ECPR

Install the app

Install this application on your home screen for quick and easy access when you’re on the go.

Just tap Share then “Add to Home Screen”

ECPR

Install the app

Install this application on your home screen for quick and easy access when you’re on the go.

Just tap Share then “Add to Home Screen”

Explaining Right-Wing Populism in Central and Eastern Europe: Economics, Politics, (Civil) Society and Culture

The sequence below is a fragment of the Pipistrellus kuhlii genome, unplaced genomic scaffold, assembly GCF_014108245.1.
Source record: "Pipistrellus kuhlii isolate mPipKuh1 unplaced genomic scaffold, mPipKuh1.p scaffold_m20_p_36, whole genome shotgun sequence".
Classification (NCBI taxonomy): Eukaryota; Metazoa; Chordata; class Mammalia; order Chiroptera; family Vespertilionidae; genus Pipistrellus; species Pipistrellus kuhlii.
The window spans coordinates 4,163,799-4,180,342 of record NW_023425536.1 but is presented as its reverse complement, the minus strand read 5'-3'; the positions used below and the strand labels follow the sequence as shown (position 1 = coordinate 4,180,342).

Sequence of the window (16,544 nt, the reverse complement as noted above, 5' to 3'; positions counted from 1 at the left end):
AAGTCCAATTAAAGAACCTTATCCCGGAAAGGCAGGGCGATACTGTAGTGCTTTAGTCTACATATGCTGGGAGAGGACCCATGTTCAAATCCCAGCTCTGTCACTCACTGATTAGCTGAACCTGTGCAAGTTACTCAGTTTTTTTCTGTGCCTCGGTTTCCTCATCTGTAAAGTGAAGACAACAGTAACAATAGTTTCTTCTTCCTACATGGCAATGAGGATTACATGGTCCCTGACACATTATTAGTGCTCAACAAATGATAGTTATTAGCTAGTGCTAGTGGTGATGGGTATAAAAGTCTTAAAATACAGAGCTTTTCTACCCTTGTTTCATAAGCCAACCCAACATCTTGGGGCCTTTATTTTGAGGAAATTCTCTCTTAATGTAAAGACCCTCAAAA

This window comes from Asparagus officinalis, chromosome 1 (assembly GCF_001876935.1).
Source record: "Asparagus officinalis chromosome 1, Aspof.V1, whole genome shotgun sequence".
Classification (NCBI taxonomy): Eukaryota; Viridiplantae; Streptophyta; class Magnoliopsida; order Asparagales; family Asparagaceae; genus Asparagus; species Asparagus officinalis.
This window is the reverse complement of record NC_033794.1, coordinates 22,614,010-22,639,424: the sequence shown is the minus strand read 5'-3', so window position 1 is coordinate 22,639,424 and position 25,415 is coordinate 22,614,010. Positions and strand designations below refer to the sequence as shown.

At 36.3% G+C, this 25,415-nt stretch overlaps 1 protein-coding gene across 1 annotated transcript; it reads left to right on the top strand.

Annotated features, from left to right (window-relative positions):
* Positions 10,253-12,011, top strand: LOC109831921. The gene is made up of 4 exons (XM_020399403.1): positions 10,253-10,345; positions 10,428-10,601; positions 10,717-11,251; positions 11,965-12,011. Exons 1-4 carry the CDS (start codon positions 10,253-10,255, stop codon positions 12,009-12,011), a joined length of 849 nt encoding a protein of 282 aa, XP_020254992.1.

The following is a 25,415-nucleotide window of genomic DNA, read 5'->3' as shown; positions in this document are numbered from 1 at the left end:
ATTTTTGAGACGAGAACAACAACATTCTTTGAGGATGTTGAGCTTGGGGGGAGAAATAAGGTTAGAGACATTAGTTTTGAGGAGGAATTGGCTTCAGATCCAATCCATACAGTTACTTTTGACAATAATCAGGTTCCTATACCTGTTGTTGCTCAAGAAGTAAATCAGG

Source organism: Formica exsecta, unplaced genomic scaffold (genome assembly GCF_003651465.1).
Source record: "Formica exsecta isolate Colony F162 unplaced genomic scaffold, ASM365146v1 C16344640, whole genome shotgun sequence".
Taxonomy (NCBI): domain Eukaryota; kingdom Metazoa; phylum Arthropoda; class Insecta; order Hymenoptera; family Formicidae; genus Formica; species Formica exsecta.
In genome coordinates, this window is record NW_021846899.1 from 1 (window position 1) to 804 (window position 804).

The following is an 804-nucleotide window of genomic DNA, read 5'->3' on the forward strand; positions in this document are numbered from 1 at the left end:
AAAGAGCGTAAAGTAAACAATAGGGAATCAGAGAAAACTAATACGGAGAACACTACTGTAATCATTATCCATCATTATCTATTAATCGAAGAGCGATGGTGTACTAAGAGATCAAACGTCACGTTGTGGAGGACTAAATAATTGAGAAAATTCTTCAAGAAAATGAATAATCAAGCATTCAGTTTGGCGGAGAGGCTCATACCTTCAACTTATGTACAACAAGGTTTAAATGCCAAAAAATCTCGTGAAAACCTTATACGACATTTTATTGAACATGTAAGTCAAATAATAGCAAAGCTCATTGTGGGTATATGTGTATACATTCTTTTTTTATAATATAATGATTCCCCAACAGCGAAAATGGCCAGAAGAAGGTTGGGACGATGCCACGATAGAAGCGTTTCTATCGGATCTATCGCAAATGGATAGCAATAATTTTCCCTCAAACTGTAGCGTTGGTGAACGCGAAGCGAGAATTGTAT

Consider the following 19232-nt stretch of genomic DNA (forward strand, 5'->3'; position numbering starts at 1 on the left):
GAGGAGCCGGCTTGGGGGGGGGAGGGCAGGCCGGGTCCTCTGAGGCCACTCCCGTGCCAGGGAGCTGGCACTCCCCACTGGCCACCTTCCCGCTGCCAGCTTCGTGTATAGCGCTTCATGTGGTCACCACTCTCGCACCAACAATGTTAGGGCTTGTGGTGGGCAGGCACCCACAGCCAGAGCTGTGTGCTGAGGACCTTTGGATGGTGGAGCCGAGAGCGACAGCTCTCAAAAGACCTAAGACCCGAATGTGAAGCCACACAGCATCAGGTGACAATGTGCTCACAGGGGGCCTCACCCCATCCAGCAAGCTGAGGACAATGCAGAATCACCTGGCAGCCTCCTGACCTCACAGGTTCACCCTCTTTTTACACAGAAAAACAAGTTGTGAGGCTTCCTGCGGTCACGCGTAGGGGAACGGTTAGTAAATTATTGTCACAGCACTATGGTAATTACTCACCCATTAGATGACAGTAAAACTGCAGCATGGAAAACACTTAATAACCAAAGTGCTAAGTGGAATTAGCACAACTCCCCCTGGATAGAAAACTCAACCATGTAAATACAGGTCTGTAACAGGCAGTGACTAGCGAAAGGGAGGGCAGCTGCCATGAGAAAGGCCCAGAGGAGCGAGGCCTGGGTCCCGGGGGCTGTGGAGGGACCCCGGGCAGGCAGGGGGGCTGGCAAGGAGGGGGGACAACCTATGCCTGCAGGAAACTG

Europe (Central and Eastern)
Civil Society
Comparative Politics
Democracy
Political Economy
Populism
Political Sociology
Political Cultures
S22
Jan Kubik
University College London
Sabine Dorothea Volk
Jagiellonian University


Abstract